Both companies have unveiled this week that they will work together to build self-driving cars and their first project will be based on the new FCA’s Pacifica minivan.
Shortly after some media revealed that Google and Fiat Chrysler are in advanced talks over a self-driving car partnership, both companies have finally made the deal official. The agreement marks the first time that Google has worked directly with an automaker to fit its self-driving systems, including its sensors and software, into a passenger vehicle. Therefore, tech giant’s autonomous technologies will be integrated into the new 2017 Chrysler Pacifica Hybrid minivans to expand Google’s exiting testing programme. Engineers for both companies will work together at a facility in Southeast Michigan, where Fiat Chrysler has its major North American engineering center. FCA will initially design around 100 vehicles uniquely built for Google, for the Silicon Valley firm to incorporate its suite of radars and computers that the models will rely on to self-navigate on roads.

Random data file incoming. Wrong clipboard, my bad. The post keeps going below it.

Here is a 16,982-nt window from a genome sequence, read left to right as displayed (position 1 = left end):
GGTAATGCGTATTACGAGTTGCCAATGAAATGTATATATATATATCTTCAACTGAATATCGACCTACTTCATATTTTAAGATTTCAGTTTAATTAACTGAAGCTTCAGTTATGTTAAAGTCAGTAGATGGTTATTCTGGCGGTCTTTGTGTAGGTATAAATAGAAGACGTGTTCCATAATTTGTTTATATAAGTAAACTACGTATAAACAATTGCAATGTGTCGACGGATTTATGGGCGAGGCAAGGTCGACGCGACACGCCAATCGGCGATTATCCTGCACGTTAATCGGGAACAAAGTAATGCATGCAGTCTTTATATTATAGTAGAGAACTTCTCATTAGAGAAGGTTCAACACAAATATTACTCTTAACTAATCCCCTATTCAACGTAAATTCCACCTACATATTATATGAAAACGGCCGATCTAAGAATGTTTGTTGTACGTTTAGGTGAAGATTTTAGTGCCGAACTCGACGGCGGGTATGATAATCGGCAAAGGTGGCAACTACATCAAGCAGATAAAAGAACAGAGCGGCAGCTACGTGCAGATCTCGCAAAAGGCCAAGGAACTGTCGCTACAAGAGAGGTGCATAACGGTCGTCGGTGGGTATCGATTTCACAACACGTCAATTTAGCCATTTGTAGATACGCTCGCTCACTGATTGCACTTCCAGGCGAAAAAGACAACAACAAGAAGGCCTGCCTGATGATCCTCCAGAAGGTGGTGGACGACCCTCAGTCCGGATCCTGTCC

The deal does not preclude either FCA or Google from cooperating with others, the companies said in their statement. “The opportunity to work closely with FCA engineers will accelerate our efforts to develop a fully self-driving car that will make our roads safer and bring everyday destinations within reach for those who cannot drive,” John Krafcik, chief executive of the Google Self-Driving Car Project, said in a statement. Working with Google provides an opportunity for Fiat Chrysler “to partner with one of the world’s leading technology companies to accelerate the pace of innovation in the automotive industry,” FCA’s CEO Sergio Marchionne added.